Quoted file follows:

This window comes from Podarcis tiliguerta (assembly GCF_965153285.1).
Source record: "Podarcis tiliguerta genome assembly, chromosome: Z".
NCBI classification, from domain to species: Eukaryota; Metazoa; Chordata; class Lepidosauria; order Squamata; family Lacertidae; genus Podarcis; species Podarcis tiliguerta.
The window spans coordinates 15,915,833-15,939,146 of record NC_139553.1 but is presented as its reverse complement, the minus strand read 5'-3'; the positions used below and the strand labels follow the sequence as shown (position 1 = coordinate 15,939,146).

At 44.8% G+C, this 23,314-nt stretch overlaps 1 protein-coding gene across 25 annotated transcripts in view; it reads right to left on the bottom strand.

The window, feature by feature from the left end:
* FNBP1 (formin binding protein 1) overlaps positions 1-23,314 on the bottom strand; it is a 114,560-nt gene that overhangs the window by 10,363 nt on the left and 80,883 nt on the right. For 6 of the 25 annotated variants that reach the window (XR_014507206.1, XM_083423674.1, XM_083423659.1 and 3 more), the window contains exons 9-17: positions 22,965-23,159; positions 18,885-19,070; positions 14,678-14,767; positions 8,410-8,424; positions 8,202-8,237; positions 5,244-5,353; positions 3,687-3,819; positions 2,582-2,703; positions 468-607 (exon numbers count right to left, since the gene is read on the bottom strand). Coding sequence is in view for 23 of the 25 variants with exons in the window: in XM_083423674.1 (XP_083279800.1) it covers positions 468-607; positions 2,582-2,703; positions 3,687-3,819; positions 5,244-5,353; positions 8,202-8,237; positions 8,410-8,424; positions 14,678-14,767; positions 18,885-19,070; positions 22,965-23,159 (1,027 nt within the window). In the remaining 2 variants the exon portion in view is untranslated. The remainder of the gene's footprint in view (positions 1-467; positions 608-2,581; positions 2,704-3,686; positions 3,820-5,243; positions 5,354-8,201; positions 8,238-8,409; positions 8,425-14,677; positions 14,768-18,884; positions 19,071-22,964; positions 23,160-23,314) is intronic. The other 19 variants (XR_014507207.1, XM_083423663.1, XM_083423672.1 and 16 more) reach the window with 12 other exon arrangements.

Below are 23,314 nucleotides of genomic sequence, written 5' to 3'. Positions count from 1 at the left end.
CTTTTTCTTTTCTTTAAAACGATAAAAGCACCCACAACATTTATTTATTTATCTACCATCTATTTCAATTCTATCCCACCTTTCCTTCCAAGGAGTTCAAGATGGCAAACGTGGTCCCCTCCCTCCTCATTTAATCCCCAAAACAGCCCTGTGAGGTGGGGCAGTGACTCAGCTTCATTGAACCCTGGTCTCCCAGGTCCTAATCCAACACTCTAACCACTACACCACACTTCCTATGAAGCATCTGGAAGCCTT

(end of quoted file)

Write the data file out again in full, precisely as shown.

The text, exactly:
This window comes from Podarcis tiliguerta (assembly GCF_965153285.1).
Source record: "Podarcis tiliguerta genome assembly, chromosome: Z".
NCBI classification, from domain to species: Eukaryota; Metazoa; Chordata; class Lepidosauria; order Squamata; family Lacertidae; genus Podarcis; species Podarcis tiliguerta.
The window spans coordinates 15,915,833-15,939,146 of record NC_139553.1 but is presented as its reverse complement, the minus strand read 5'-3'; the positions used below and the strand labels follow the sequence as shown (position 1 = coordinate 15,939,146).

At 44.8% G+C, this 23,314-nt stretch overlaps 1 protein-coding gene across 25 annotated transcripts in view; it reads right to left on the bottom strand.

The window, feature by feature from the left end:
* FNBP1 (formin binding protein 1) overlaps positions 1-23,314 on the bottom strand; it is a 114,560-nt gene that overhangs the window by 10,363 nt on the left and 80,883 nt on the right. For 6 of the 25 annotated variants that reach the window (XR_014507206.1, XM_083423674.1, XM_083423659.1 and 3 more), the window contains exons 9-17: positions 22,965-23,159; positions 18,885-19,070; positions 14,678-14,767; positions 8,410-8,424; positions 8,202-8,237; positions 5,244-5,353; positions 3,687-3,819; positions 2,582-2,703; positions 468-607 (exon numbers count right to left, since the gene is read on the bottom strand). Coding sequence is in view for 23 of the 25 variants with exons in the window: in XM_083423674.1 (XP_083279800.1) it covers positions 468-607; positions 2,582-2,703; positions 3,687-3,819; positions 5,244-5,353; positions 8,202-8,237; positions 8,410-8,424; positions 14,678-14,767; positions 18,885-19,070; positions 22,965-23,159 (1,027 nt within the window). In the remaining 2 variants the exon portion in view is untranslated. The remainder of the gene's footprint in view (positions 1-467; positions 608-2,581; positions 2,704-3,686; positions 3,820-5,243; positions 5,354-8,201; positions 8,238-8,409; positions 8,425-14,677; positions 14,768-18,884; positions 19,071-22,964; positions 23,160-23,314) is intronic. The other 19 variants (XR_014507207.1, XM_083423663.1, XM_083423672.1 and 16 more) reach the window with 12 other exon arrangements.

Below are 23,314 nucleotides of genomic sequence, written 5' to 3'. Positions count from 1 at the left end.
CTTTTTCTTTTCTTTAAAACGATAAAAGCACCCACAACATTTATTTATTTATCTACCATCTATTTCAATTCTATCCCACCTTTCCTTCCAAGGAGTTCAAGATGGCAAACGTGGTCCCCTCCCTCCTCATTTAATCCCCAAAACAGCCCTGTGAGGTGGGGCAGTGACTCAGCTTCATTGAACCCTGGTCTCCCAGGTCCTAATCCAACACTCTAACCACTACACCACACTTCCTATGAAGCATCTGGAAGCCTT